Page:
Edgefield Ave offers access to:

To Edgefield and Beyond!

To Edgefield and Beyond!

1. West Dallas
2. Trinity Groves
3. Belmont Hotel
4. The Foundry
5. Chicken Scratch
6. Sour Grapes Crew Studio
7. Steven’s Park Golf Course
8. Kidd Springs Park
9. Methodist Hospital
10. Lake Cliff Park
11. The Kessler Theater
12. Bishop Arts District
13. The Texas Theatre
14. Dallas Zoo
15. Elmwood Neighborhood
16. Kiest Park
17. Oak Cliff Nature Preserve
Edgefield Ave really is a cyclist’s paradise, so enjoy and ride safe!

Thomas Cantu, Community Cyclist

Pre-order a Bicycle Brewery Tour tee for $15!

January 26, 2015 § Leave a comment

DrinkBeerRideBikes_orange_front

The Front of the t-shirt. The back will have event details on it.

 

I’ve decided to do a tee shirt this time around for our fourth edition of the Bicycle Brewery Tour – The Winter Edition on February 7th.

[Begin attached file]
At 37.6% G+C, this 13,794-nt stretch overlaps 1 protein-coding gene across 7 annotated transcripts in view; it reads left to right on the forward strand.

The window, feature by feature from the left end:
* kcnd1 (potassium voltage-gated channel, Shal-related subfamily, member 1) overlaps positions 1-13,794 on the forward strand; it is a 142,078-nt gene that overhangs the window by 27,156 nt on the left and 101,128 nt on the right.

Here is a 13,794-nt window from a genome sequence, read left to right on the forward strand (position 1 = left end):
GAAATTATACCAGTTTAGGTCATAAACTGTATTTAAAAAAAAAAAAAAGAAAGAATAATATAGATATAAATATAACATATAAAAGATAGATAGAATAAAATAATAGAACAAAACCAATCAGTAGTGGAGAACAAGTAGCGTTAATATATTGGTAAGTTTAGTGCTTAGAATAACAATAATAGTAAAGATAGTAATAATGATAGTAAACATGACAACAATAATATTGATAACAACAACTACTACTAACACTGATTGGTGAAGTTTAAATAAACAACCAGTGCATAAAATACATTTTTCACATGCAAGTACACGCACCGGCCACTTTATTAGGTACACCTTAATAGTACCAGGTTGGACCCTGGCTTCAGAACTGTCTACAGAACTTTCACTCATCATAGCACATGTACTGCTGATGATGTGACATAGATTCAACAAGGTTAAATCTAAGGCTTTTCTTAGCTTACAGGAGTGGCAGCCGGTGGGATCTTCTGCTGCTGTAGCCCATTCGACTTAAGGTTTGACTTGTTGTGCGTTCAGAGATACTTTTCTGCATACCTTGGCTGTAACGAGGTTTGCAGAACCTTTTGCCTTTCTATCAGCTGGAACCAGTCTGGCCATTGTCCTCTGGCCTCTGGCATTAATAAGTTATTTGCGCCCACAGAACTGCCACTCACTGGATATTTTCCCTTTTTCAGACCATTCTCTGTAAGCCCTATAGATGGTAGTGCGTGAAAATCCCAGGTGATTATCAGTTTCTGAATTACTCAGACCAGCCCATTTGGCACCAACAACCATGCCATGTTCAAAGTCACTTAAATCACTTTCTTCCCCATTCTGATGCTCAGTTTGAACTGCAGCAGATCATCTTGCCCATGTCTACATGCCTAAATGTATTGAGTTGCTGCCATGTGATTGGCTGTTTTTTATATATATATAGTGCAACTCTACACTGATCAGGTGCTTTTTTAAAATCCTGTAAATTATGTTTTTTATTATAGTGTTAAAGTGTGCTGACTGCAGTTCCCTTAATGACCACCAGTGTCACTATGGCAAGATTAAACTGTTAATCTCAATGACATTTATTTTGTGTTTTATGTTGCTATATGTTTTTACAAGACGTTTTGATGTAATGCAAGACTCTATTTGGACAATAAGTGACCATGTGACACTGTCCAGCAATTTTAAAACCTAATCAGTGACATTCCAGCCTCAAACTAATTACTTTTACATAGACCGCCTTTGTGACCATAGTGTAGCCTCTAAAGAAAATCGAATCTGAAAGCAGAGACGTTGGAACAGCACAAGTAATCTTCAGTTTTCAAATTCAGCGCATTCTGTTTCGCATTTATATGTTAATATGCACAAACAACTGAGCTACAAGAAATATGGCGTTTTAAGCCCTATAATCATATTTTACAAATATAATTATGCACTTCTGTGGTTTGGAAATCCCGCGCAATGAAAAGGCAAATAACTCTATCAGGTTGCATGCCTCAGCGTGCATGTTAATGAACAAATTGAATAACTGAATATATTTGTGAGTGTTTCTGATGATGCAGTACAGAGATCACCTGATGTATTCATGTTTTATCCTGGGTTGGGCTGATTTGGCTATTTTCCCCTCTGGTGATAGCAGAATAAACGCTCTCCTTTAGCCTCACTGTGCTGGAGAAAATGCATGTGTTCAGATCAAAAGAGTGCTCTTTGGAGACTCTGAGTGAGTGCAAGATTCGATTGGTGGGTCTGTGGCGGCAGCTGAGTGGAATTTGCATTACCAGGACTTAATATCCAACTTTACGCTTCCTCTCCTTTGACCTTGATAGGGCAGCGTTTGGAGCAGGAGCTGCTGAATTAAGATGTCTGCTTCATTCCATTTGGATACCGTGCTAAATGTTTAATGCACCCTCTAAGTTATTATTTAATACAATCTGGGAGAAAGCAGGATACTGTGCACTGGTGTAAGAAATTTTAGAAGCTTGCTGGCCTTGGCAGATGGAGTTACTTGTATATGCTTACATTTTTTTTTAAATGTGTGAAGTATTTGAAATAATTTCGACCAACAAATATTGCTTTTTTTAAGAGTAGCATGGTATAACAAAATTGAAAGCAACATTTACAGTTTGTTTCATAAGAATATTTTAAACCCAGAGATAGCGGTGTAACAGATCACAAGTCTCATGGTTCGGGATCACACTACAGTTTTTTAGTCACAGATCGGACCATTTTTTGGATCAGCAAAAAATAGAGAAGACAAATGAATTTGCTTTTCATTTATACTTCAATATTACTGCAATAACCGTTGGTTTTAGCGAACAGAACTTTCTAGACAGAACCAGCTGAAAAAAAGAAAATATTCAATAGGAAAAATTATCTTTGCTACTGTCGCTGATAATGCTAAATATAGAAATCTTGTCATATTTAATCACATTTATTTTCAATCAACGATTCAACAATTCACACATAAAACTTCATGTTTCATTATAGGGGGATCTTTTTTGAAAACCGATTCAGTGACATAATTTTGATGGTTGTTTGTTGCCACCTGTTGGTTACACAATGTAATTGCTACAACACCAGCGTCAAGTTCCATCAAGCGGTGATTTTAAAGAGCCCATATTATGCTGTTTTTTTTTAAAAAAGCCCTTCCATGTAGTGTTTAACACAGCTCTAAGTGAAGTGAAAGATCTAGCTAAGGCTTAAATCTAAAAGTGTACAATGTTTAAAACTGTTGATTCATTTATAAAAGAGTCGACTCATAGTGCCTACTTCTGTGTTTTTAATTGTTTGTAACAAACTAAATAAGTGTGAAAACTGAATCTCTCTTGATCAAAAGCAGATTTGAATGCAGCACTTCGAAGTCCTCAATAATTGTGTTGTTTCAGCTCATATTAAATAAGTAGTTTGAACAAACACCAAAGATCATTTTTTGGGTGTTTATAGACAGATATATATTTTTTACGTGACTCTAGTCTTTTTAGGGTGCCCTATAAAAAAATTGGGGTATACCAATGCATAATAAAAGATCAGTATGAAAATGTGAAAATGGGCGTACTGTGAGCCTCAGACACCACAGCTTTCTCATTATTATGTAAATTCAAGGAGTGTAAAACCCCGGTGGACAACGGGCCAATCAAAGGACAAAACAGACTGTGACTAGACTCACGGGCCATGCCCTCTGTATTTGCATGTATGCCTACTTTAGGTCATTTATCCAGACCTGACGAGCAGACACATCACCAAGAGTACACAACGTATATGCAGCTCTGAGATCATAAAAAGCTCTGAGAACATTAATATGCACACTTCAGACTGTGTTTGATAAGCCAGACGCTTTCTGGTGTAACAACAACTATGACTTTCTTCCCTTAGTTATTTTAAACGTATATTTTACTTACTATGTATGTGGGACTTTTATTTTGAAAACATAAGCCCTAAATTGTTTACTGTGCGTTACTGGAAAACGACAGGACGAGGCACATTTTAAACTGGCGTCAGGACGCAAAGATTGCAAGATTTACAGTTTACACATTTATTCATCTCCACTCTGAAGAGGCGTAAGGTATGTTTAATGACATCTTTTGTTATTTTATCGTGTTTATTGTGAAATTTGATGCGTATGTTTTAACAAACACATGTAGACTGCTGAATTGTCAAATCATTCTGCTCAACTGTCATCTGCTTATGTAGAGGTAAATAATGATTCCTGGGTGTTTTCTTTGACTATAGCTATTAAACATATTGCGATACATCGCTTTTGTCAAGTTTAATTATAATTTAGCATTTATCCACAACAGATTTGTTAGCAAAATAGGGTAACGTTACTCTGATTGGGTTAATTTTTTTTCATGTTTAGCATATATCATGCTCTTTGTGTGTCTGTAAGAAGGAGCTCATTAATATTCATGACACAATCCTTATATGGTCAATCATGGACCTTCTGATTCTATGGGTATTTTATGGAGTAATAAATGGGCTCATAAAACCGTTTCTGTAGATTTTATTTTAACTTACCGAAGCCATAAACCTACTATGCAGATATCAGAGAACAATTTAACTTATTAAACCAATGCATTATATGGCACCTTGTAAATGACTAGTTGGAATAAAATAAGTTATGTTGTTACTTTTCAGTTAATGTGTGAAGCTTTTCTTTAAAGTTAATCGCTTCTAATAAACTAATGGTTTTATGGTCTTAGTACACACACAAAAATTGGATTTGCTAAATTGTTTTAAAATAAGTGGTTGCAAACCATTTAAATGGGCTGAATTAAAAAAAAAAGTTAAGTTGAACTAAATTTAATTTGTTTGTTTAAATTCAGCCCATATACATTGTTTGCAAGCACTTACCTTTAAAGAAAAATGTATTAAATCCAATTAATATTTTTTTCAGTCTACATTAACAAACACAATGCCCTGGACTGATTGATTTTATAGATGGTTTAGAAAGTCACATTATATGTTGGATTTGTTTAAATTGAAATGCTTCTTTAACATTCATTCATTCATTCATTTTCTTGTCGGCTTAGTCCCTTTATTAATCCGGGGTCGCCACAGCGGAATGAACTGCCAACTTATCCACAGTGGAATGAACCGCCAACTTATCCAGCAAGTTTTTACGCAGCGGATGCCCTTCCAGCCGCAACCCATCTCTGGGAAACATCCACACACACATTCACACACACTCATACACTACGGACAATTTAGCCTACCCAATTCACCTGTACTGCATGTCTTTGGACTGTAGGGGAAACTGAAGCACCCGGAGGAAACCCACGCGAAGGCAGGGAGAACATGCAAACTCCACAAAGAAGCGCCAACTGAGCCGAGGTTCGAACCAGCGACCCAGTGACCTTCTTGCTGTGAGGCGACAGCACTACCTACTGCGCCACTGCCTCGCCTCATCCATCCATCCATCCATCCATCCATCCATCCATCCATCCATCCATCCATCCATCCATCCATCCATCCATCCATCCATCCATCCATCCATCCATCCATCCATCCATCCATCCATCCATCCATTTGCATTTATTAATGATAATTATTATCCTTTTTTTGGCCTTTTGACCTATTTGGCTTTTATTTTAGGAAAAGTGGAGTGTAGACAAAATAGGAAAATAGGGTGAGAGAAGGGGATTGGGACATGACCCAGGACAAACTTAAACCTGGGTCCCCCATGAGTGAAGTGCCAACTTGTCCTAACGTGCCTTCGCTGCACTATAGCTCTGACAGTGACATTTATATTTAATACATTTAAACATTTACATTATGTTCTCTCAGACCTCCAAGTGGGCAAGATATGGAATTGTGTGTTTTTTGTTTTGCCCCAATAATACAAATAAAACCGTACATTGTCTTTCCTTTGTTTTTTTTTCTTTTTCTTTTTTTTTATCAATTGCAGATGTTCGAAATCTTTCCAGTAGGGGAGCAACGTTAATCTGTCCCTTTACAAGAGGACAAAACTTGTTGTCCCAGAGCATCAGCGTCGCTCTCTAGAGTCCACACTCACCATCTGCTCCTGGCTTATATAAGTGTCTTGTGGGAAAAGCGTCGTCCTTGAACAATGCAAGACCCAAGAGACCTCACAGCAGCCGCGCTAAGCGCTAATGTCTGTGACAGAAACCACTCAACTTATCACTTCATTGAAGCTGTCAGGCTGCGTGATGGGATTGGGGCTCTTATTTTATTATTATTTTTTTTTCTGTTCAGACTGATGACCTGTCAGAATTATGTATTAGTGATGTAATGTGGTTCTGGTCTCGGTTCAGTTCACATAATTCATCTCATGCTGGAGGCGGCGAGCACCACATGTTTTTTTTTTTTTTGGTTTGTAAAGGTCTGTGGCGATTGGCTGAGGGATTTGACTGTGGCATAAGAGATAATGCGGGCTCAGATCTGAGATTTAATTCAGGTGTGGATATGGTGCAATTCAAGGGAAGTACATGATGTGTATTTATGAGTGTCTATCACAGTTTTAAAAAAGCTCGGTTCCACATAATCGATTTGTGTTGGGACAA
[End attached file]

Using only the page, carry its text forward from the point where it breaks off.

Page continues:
The design is being done by Richard Ward of ReplyWard.com.  You can pre-order a tee in men’s or women’s sizes, small – XXL.  Click here to Pre-order.  Add your size and gender to the special instructions.  Only a limited number of tees will be produced, so get in your order!

 

Thanks,

Jonathan Braddick

Bicycle Brewery Tour – The Winter Edition, February 7th, 12:30 PM

January 22, 2015 § 4 Comments

jonathantallbikeRiding a tall bike while eating dumplings on the Continental bridge epitomizes the fun times we’ll be having in our next edition of the Bicycle Brewery Tour!  Meet up at the Continental Bridge at 12:30 pm, 02/07/15.  RSVP link is below.